The first step in this phase is to onboard selected trade partners and invite them to the table alongside the project owner and manufacturing service provider. This step looks very different from more traditional approaches, in which trade partners have no influence over early decision-making, despite their specialized expertise. The chartering phase corrects this missed opportunity by soliciting that expertise from day one.
This early integration of upstream and downstream stakeholders creates a cohesive, end-to-end project team, and it invites that team to collaboratively define the project’s conditions of satisfaction. Team members are empowered to identify which deliverables will play a role in meeting those conditions and generating value. If a particular deliverable isn’t mission-critical, it’s cut from the process—even if that’s “how we’ve always done it”. Using this approach, team members can stay focused on the project’s target value without wasting effort on extraneous activities.
Early team integration has another key benefit: thanks to the cross-pollination of expert ideas and solutions from day one, the chartering phase enables early cost and scheduling certainty and maximizes the impact of lean tools like target value delivery (4). As a result, all team members are in a position to make a firm commitment to the same objective, with the understanding that all team members share the project’s risks—and its rewards.
Some project teams focus on a chartering document. That’s a good first step, but we find that prioritizing on the process of chartering—rather than its deliverable—is the key to early cost certainty (Table II).
The benefits of integrated project delivery multiply as projects evolve. By this phase, they’re abundant. The challenges that snarl progress and drive costs higher during typical downstream delivery—challenges like design clashes, frequent requests for information, or supplier delays—are reduced or eliminated, thanks to the early integration and input of the cross-functional project team.
Removing these challenges is just one advantage of integrated project delivery. What this approach adds to the delivery lifecycle matters just as much. Take long-lead equipment, for example. Because the integrated project team is able to reach design certainty much earlier, they can manipulate the sequence of deliverables based on supply chain timelines and other constraints. This adds even more speed and flexibility to the project, helping to ensure on-time delivery. It also adds to the project’s quality and safety profiles, because project teams have more opportunities to shift certain construction activities from the unpredictable environment of a jobsite to the controlled conditions of an offsite manufacturer (5).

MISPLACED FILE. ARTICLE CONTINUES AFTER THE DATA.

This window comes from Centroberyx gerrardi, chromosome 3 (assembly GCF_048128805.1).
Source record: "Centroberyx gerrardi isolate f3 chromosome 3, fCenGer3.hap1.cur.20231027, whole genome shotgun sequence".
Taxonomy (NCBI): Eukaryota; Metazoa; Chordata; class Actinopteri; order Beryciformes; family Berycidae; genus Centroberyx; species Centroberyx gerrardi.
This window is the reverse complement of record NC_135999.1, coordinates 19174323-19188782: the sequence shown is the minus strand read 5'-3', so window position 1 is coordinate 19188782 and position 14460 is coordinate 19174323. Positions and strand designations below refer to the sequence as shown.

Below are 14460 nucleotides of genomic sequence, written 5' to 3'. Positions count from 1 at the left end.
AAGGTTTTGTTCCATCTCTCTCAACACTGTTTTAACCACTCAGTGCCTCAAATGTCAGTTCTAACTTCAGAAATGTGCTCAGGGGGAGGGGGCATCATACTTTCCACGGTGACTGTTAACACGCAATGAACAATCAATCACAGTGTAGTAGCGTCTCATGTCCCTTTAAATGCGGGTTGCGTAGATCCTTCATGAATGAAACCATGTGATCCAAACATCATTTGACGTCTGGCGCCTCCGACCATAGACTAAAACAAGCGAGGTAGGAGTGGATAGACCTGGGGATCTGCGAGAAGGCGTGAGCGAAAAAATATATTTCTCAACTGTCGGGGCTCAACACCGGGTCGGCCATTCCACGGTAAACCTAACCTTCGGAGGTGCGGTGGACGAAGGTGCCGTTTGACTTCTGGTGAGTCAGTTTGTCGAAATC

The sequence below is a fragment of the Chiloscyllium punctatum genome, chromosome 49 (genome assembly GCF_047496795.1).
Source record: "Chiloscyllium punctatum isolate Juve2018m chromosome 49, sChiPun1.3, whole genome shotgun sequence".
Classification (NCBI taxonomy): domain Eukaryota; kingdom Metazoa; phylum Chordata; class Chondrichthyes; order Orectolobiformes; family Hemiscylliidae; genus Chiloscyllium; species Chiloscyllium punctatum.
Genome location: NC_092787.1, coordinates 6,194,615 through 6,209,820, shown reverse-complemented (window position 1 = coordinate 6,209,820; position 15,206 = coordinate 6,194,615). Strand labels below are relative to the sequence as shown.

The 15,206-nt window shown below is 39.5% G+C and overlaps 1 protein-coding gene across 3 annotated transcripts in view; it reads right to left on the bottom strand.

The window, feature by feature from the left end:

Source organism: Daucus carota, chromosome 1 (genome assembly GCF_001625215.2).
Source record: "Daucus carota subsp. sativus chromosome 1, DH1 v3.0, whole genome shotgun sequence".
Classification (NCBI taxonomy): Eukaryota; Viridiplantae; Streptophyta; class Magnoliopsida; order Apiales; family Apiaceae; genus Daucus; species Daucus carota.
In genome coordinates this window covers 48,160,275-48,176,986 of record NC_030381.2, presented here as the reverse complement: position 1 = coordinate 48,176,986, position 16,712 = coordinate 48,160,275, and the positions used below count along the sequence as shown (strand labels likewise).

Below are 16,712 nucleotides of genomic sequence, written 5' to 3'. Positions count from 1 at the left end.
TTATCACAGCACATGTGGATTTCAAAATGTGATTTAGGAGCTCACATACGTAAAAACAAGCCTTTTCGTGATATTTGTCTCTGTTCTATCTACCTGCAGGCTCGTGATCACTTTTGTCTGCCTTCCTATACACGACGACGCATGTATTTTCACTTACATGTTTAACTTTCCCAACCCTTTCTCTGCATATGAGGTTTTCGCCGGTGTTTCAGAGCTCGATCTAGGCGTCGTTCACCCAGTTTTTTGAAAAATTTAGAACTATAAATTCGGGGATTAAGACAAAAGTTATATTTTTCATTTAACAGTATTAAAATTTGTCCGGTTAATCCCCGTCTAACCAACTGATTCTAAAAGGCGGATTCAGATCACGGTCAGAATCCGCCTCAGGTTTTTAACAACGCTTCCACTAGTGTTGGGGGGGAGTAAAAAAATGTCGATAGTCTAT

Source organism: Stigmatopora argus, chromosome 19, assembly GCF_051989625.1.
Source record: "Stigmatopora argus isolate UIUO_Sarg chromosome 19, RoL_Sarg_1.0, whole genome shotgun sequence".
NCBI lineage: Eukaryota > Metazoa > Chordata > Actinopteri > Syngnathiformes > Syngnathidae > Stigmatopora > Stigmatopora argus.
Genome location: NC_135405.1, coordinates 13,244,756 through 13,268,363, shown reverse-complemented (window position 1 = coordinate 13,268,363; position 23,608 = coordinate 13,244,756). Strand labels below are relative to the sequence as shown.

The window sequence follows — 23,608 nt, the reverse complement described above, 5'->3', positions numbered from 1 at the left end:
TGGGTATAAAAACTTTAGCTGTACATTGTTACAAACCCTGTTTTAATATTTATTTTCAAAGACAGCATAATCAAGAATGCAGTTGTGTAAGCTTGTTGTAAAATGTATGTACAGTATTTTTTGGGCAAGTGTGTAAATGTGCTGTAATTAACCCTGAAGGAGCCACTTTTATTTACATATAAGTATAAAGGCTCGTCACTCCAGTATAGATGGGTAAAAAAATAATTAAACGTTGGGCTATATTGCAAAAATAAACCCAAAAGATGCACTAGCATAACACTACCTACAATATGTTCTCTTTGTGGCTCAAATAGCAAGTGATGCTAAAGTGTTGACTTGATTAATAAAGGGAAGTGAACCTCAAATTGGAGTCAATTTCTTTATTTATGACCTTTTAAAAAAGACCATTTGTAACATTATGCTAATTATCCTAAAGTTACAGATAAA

When discussing the critical role of bringing experts from across the delivery lifecycle to the table as early as possible, the indication is to bring in all experts—including the commissioning, qualification, and validation (CQV) team. Their input during early decision-making pays off here, during the turnover phase, when the integrated team is close to realizing the project’s target value but still faces the hurdle of transferring substantial knowledge, documentation, and responsibilities to the owner.
Because of the CQV team’s early input and consistent participation in the project’s evolution, this process happens smoothly and quickly under an integrated project delivery approach. Rather than waiting for the building’s physical completion, the CQV team is able to proactively maintain accurate as-built drawings, systems manuals, and other critical documents throughout the delivery lifecycle. This approach dramatically reduces the back-and-forth that’s typically necessary to organize and share building information with the facility’s operations and maintenance team, and it helps owners unlock the full value of their new asset from the very first day of operation.
On its own, integrated project delivery is not a silver bullet. For it to generate and maximize value for project owners, it needs the support of a lean delivery team that’s fully committed to shifting away from the traditional mindset and towards a new, improved way of working. That’s where the power of integration comes to life—and it’s where tomorrow’s life sciences leaders will find the resilience, flexibility, and speed they need to survive today’s pressures.
1. J. Smith, “European Biotech Investors Cap Off Record Year in Fundraising,” News, labiotech.eu, 10 Dec. 2021.
2. R. Kidmose, E. Unrau, and C. Aktar, “Accelerating Project Delivery with a Lean Alternative to DBB,” PharmTech Eur. 33 (12) 34–36 (2021).
3. J. Bornholdt and D. Kearney, To Accelerate from A to Z, Try PPMOF, CRB Horizons Life Sciences Report, pp 73–79, 16 Nov. 2021.
4. R. Little and C. Seese, “Target Value Delivery Success: 3 Best Practices to Hit the Bullseye,” Insight Feature, CRB Group, 13 July 2022.
5. D. Kearney and M. Politi, “Improve Project Performance with PPMOF Strategies,” Insight Feature, CRB Group, 13 July 2022.
Christian Goesker, managing director, Thomas Lederer, office lead, director EPCM Projects, and Mike Barrett, vice president, Project Delivery Services, all at CRB Group.